Since the beginning of the COVID pandemic, I haven’t done any traveling. I did go camping at a couple of state parks, visit friends’ houses, and attend a wedding a couple of hours away from the Twin Cities. But, I didn’t travel anywhere on a plane. So this past February, eager to get out of the house, I journeyed halfway across the Atlantic Ocean to the island of Iceland.
Getting to Iceland was an adventure in and of itself. We had to navigate Icelandic pre-registration, negative COVID tests, flight cancelations and delays, and incoming snow storms on the East Coast in order to make it onto the final plane to Iceland. I didn’t even have the worst of it… none of my flights were canceled. But the flights of several of my fellow travelers were, causing them to scramble to make alternative travel plans, including rebooked flights, connections through other countries, and trains. But after an exhausting day of travel (from the time I woke up in the morning to when I went to bed in the Iceland hotel, I had been awake for 36 hours), it all became worth it to experience this incredible country and have this amazing adventure.
I landed early in the morning at Keflavik Airport, which is about a 45 minute drive from Reykjavík. After picking up our luggage, our next mini-journey was to make it from the baggage claim doors to our bus transporation. The reason this was a small adventure on its own was because of the wind! I had been warned that the Icelandic wind was brutal, but I naively believed that I’d be totally used to the cold, since I’m from Minnesota. But, this wind was insane. Even this Minnesotan thought the wind made it freezing cold. The darkness (the sun rises late in the morning in February) plus the wind made Iceland seem very bleak. For a few moments, I wondered if I made the wrong decision to visit Iceland in the winter. I’m glad to admit my tune quickly changed once the sun rose and we got into the city.
After arriving at our hotel and dropping off our luggage, we turned to explore the city of Reykjavík. The greater Reykjavík area holds approximately 63% of Iceland’s population, but even so, the total population of the city is only about 230,000 people, just under the population of Birmingham, Alabama. According to our tour guide, although downtown Reykjavík has lots of buses and is quite walkable, as soon as you leave the immediate city, the suburbs start to look more like the United States. Much of the population is dependent on driving personal vehicles, and so every family owns a car… even in the city. Interestingly, while walking around, I didn’t see a lot of parking garages, either single-family house garages or apartment/public garages. So either there’s underground parking that I didn’t see entrances to, or everyone parks on the street.
While walking, we got to see some well-known places and statues, such as the famous Sun Voyager sculpture, shown below. It was built in 1986 as part of a competition to celebrate Reykjavík’s 200 year anniversary. It is not a Viking ship, as some may believe, but rather is designed to represent a dream boat and ode to the sun.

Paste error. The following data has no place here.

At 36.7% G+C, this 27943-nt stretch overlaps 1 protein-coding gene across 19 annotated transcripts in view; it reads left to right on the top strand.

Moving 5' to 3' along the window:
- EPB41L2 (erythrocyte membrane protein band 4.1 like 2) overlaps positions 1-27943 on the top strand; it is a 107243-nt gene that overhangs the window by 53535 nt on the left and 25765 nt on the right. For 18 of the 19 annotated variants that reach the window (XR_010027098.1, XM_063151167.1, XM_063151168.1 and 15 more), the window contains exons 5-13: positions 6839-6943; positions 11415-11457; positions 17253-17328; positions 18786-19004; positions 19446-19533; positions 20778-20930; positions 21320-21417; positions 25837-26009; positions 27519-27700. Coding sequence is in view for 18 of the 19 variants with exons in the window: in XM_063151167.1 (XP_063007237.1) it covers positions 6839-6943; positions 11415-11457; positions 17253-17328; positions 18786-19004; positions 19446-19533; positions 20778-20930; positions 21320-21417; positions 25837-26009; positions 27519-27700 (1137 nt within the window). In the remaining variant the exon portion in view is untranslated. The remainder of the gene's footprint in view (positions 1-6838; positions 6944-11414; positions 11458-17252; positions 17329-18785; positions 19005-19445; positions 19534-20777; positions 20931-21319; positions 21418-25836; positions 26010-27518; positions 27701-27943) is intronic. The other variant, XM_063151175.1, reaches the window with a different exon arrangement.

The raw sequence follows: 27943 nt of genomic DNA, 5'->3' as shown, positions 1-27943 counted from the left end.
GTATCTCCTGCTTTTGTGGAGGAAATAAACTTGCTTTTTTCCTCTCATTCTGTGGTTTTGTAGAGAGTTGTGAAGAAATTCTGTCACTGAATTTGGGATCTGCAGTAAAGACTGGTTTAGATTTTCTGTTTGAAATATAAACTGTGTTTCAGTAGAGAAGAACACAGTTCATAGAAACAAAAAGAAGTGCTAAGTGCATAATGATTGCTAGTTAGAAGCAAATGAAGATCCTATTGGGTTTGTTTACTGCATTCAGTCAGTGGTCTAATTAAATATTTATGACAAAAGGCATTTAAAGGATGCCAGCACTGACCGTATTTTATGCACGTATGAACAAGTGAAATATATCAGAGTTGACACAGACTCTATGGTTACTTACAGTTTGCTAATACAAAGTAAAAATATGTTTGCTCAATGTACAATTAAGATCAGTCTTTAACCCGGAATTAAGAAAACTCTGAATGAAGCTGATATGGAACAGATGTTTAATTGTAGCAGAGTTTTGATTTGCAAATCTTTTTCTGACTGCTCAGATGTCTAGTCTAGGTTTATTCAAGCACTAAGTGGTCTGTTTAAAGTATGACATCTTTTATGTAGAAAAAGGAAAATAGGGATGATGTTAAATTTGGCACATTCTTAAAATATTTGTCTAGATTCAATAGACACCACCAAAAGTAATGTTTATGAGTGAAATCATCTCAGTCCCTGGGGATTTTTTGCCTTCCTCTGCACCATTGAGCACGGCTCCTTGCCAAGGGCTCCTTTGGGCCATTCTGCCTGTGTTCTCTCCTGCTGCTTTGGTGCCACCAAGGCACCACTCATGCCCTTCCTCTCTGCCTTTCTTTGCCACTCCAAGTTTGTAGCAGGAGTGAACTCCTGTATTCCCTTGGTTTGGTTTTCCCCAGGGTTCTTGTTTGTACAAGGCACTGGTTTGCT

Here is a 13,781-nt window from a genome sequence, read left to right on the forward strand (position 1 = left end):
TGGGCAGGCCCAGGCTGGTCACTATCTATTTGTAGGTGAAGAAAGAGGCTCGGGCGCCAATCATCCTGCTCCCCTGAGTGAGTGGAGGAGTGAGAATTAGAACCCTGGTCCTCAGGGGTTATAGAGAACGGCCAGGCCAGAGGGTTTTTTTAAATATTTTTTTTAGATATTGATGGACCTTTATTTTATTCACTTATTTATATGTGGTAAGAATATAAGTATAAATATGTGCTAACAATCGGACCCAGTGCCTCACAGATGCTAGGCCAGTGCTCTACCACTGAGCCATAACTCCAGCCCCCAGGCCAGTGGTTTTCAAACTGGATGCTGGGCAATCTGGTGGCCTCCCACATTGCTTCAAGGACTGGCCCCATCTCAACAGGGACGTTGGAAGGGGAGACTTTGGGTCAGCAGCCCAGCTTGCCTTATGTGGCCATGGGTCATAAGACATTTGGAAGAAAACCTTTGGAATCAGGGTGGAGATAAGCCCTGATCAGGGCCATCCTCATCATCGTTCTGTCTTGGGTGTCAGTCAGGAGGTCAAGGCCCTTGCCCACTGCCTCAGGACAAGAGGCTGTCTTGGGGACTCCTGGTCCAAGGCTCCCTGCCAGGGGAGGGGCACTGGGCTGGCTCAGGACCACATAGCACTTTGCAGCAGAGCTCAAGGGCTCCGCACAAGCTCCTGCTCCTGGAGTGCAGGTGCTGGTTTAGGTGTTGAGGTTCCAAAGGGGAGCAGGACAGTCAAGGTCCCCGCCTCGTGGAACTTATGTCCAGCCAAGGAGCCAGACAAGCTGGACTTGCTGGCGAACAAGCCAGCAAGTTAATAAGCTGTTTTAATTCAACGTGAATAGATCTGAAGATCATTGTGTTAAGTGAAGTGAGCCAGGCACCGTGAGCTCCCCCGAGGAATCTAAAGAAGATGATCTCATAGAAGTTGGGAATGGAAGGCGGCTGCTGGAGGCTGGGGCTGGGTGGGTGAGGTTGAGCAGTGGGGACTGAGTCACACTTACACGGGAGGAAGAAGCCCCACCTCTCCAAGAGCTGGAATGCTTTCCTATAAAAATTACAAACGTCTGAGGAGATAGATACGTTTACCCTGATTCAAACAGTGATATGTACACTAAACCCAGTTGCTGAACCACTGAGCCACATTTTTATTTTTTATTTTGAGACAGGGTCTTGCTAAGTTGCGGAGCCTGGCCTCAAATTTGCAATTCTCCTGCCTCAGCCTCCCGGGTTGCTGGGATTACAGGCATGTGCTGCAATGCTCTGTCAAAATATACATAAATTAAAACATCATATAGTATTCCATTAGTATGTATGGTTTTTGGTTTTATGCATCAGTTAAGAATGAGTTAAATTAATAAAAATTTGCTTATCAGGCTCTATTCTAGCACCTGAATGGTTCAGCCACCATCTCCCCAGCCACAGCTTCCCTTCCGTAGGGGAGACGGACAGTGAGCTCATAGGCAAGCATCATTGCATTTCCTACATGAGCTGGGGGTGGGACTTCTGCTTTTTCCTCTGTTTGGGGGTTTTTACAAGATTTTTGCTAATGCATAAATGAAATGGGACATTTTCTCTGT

Within downtown Reykjavík, where we stayed, we didn’t see lots of big stores or malls. Almost all shopping and grocery stores were tiny markets surrounded by other shops and apartment buildings. In my opinion, the city felt a surprising amount like the U.S., with just a hint of Europe. All of this makes sense, since Reykjavík doesn’t have the same ancient history as other European cities. And since many of Iceland’s original buildings from before the 1700s were made of earth, they would’ve decomposed and fallen apart, especially when there was volcanic activity on the island. Therefore, most of the modern buildings in Reykjavík were constructed after the 1700s… much like the United States!
I attended three art galleries, including the National Gallery of Iceland, the House of Collections Museum, and the Ásgrímur Jónsson Collection. The particular day that I attended these, the weather couldn’t decide whether to be unbearable or lovely. At times, the weather was peaceful, and I could even take off my gloves while I walked. But when I’d exit the museum 40 minutes later, I’d have to bundle up because it was windy and blustery. But I didn’t let the indecisive weather stop my exploration; I walked over 8 miles throughout the city that day.
Throughout my time in Reykjavík, I also attended several museums, a local flea market, the Ice Bar & Gallery, and local shops. We took a trip to see the famous Hallgrímskirkja, and my friends and I even paid $8 each to take an elevator to the top of the church to get an amazing view of the city. Just make sure to plug your ears every 15 minutes when the bells ring… otherwise you might come out deaf.
The food in Reykjavík was incredible. Every single restaurant I went to served vegetarian options, and all of them were delicious. There was scrumptious pasta, flavorful falafel dishes, and surprisingly appetizing vegetables. I heard less glowing reviews about the fermented shark and whale blubber. The only restaurant that I’ll call out by name was the Viking Village’s restaurant, also known as Fjörukráin. Make sure to make a stop there for incredible props, art, and entertainment. You’ll need to take a taxi to get there because it’s not walkable from downtown Reykjavík, but the food is great and I’m sure it’ll be worth the trouble.
At the end of the day, even if I never left the city of Reykjavík, the trip to Iceland would’ve been worth it. I loved walking the city (possibly one of the safest cities in the world), and I loved learning about the city’s culture and community. There’s so many more museums for me to see, and so many more restaurants for me to eat at. I can’t wait to visit Reykjavík again in the summer time. But in the meantime, there’s lots more of Iceland coming soon to my Discovering Iceland blog post collection, and I can’t wait to share it all with you.